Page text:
GM: Is there one of those object histories that are very important to you or that you really love, one that you return to time and again or that puzzles you?
AES: This lyre of Achilles is something I’ve been thinking a lot about. The bow of Odysseus—you know, he gets it through a series of inheritances—so it’s clear, it used to be the bow of Hercules, so it’s a heroic object. When Penelope isn’t sure if she’s recognizing Odysseus or not, she recognizes the shirt she embroidered. There’s a lot of these kind of recognitions through objects.
GM: You mentioned the other day that it’s a great time for feminist translators.
AES: Emily Wilson did The Odyssey. Caroline Alexander was the first woman to put The Iliad into English. Sarah Ruden did The Aeneid. These were all firsts for women putting these epics into English.
GM: Which is exciting.
AES: Well, it’s a way to get some attention to translation, and it’s a way to sell books. I think a lot of women are, through this attention, being encouraged to jump on the bandwagon, which is a good thing. The more the merrier, in terms of translation.
GM: Is it Emily Wilson’s intro which specifically talks about the gendered aspect of translation? This is kind of part and parcel of a moment where, as you said on Friday, translation is being acknowledged more so now than in the past, as a craft and an art unto itself. Not only does it take technical mastery, but it also takes some sort of imaginative acumen to have a really strong translation. I think one of the great things about translation is that translation should not be in the throes of pure subjectivity, but it’s neither purely . . . objective, is that the word? What’s the rubric for a strong translation? No longer is it pure objective fit. What’s your rubric for a translation that works for you?
AES: I think, and as Emily Wilson points out, a lot of the language we have around translation is kind of gendered. There is this idea of “fidelity.” The translation is some kind of marriage: the beautiful translation isn’t faithful, and the faithful translation isn’t beautiful. And we talk about fidelity to an original. I think translation is a kind of sexual reproduction. It’s not cloning. It’s not going to be genetically identical with the original. It’s going to have some of the DNA of the “birth mother,” as it were. There is an ethical dimension to translation, and that usually has to do with how the translation is framed. I think you can do anything you want to do. You can have wild, crazy variations. You can do Robert Lowell–type imitations, but you call them “imitations.” Or you say, “Look, I don’t have any Chinese at all and I am being helped by this Chinese poet and am looking at a trot,” and that’s okay, if you say that. I think it is not okay if you try to pass in a language that you don’t have at all, and you’re saying, “I’m translating this.” I think it’s fine to use a trot, to use help, or to translate with someone. Anything is okay as long as the reader knows that that’s part of the process. I do think, with somebody like Homer, who’s been translated a gazillion times, you can get away with a lot more, because there are so many translations out there. You’re not leading anyone astray. But, for instance, with a poet who has not been translated at all into English, I think there is more of a responsibility to keep your own ego in check and try as much as you can to be of service to the original.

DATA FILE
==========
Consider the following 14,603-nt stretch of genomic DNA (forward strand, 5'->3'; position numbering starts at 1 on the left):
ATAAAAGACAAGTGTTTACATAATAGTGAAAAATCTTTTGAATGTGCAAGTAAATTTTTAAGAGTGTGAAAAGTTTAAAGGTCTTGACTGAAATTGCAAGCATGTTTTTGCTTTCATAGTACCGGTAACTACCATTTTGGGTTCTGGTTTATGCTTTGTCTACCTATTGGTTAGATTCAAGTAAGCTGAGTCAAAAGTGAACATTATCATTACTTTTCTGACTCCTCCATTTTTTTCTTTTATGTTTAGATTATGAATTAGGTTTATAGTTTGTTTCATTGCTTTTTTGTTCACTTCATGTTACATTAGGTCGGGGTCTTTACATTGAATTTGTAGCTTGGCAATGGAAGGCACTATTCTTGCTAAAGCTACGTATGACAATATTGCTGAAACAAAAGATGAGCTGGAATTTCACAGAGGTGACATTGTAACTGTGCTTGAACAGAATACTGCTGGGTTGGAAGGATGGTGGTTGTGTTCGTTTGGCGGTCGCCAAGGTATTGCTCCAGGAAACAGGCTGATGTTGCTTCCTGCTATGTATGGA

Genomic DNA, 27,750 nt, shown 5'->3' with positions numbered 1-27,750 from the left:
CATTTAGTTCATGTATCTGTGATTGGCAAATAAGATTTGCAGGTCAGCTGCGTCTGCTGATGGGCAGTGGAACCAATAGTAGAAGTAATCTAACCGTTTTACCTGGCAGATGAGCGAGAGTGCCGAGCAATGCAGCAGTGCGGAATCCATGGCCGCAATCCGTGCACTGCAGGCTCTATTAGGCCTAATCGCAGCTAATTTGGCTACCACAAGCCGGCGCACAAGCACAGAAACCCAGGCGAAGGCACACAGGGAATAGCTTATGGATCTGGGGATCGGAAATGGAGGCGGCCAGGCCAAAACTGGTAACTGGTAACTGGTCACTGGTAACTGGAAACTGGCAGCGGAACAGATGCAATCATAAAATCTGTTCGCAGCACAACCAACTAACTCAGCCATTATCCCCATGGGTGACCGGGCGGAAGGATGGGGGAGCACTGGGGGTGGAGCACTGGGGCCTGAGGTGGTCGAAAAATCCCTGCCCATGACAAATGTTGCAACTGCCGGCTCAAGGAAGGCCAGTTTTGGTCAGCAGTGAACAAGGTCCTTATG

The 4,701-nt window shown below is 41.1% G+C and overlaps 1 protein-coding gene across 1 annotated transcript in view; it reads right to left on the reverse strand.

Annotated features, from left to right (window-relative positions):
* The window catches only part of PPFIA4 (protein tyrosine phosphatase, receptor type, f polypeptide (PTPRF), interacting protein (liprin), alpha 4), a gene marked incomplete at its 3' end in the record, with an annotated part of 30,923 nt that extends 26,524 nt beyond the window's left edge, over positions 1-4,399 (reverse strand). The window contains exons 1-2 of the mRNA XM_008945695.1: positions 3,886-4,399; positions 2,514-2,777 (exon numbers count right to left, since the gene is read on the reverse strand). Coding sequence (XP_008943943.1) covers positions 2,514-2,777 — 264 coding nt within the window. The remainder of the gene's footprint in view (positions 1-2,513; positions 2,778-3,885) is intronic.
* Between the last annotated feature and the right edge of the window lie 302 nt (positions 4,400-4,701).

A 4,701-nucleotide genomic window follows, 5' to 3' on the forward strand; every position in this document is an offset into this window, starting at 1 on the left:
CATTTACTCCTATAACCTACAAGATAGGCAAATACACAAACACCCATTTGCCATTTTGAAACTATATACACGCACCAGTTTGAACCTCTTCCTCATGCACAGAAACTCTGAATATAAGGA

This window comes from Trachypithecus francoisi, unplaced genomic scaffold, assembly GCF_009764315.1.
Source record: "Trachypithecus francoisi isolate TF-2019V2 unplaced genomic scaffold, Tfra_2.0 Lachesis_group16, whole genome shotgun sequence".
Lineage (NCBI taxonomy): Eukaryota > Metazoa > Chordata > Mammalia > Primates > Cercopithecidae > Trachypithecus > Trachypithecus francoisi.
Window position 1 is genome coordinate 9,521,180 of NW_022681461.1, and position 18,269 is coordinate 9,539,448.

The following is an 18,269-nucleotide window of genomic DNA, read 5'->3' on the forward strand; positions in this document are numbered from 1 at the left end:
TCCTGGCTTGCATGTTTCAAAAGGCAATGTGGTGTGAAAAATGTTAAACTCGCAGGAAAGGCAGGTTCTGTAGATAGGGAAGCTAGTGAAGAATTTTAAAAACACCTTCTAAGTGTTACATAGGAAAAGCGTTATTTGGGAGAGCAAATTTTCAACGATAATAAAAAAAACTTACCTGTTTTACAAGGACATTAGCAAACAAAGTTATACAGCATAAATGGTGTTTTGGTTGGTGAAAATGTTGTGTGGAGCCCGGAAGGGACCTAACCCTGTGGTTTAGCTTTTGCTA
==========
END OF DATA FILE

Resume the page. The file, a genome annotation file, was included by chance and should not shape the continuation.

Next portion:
GM: Tell me a little bit about the way your translation practice and your poetry practice work together or not, even on the nuts and bolt level.